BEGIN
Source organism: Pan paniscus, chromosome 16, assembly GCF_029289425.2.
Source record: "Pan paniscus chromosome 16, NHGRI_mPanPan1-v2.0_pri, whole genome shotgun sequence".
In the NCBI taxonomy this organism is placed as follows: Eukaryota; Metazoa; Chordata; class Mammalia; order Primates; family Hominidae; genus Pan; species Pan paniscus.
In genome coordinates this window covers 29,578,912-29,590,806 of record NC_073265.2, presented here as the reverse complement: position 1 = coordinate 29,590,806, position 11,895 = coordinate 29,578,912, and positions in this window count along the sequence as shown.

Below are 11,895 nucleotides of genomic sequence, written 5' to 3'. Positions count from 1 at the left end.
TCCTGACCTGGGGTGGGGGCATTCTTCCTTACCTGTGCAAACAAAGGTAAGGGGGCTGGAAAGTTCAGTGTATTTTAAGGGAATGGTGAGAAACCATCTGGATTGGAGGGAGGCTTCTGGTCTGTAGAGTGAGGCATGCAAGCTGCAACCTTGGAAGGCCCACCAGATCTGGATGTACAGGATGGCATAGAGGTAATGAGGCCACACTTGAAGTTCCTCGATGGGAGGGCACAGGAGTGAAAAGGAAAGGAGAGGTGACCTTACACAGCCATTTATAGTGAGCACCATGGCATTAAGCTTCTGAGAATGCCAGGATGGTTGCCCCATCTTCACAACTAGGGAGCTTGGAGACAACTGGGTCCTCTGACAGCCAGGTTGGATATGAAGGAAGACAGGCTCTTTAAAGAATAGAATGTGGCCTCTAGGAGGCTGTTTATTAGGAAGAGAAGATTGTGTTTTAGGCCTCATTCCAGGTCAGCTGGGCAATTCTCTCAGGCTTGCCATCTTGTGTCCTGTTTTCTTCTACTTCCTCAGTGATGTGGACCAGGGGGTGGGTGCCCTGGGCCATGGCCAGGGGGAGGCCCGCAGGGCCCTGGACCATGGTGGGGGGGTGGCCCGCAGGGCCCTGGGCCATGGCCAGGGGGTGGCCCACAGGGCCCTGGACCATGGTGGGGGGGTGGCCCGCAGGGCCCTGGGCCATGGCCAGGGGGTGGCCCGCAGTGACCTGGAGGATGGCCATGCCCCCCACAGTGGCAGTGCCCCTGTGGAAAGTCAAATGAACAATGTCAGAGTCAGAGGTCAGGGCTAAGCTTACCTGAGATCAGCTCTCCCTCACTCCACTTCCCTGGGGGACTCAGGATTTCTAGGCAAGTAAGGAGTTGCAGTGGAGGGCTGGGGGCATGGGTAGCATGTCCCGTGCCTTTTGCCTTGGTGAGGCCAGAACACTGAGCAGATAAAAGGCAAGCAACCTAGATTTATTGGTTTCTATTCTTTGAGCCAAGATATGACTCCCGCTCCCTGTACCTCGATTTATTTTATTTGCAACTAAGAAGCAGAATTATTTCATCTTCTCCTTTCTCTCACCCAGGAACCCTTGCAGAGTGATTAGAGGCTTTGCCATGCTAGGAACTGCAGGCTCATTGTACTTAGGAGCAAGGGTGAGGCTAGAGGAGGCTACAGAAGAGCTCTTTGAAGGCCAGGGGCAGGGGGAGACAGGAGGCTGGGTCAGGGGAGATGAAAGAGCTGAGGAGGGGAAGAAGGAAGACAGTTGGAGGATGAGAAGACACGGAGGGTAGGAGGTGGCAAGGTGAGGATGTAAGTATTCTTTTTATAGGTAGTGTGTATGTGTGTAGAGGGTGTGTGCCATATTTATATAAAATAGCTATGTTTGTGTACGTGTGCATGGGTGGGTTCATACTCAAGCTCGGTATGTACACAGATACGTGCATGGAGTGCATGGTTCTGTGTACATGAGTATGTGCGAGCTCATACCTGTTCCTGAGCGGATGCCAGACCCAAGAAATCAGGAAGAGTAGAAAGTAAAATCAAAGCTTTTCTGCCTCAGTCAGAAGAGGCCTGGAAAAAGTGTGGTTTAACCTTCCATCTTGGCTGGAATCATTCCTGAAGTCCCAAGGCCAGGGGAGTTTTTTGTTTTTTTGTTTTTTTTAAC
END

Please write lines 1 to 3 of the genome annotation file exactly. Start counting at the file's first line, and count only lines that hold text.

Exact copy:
Source organism: Pan paniscus, chromosome 16, assembly GCF_029289425.2.
Source record: "Pan paniscus chromosome 16, NHGRI_mPanPan1-v2.0_pri, whole genome shotgun sequence".
In the NCBI taxonomy this organism is placed as follows: Eukaryota; Metazoa; Chordata; class Mammalia; order Primates; family Hominidae; genus Pan; species Pan paniscus.